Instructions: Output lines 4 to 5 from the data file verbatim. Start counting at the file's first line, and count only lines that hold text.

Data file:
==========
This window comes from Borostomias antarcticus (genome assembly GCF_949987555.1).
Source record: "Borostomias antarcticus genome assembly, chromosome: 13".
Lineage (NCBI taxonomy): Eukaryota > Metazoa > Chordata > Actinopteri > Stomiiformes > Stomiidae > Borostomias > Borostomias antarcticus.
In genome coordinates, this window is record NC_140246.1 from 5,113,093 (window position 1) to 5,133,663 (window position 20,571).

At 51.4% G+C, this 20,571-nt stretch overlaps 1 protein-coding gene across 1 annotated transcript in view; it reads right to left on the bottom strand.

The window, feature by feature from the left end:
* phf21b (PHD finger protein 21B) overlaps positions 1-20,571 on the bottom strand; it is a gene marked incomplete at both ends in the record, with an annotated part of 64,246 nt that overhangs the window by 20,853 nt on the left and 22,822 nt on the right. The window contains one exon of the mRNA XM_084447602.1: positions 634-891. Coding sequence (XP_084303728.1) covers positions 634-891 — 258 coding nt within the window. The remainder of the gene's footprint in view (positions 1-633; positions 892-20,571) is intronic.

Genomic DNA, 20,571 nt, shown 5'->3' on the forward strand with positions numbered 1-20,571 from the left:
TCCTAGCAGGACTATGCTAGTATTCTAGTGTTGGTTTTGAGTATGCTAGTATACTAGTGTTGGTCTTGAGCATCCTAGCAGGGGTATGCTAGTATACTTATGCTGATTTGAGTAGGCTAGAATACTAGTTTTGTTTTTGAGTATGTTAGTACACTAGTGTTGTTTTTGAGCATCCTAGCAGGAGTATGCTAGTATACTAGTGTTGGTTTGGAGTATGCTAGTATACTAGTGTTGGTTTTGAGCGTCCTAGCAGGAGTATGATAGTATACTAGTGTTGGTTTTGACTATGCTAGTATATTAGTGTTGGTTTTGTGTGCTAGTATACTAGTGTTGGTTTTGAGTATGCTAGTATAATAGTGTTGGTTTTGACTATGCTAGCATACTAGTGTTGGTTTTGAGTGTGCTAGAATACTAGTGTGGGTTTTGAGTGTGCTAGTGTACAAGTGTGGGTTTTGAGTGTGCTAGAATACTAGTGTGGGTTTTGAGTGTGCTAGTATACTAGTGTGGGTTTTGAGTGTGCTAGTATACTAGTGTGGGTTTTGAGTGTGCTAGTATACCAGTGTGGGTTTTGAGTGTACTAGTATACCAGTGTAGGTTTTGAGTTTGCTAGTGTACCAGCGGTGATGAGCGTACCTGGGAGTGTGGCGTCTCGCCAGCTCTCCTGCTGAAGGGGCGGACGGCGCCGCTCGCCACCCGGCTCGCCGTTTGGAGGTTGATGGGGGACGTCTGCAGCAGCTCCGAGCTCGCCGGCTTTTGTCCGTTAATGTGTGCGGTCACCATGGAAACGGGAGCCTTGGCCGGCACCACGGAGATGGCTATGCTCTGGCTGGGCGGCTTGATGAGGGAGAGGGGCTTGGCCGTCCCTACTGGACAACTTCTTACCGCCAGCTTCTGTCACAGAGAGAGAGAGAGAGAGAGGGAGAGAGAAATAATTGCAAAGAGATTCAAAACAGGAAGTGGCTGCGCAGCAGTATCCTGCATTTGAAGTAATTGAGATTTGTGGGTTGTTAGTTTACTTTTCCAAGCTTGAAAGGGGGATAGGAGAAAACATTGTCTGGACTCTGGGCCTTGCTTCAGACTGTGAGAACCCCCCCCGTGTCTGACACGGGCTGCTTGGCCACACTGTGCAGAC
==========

In genome coordinates, this window is record NC_140246.1 from 5,113,093 (window position 1) to 5,133,663 (window position 20,571).

At 51.4% G+C, this 20,571-nt stretch overlaps 1 protein-coding gene across 1 annotated transcript in view; it reads right to left on the bottom strand.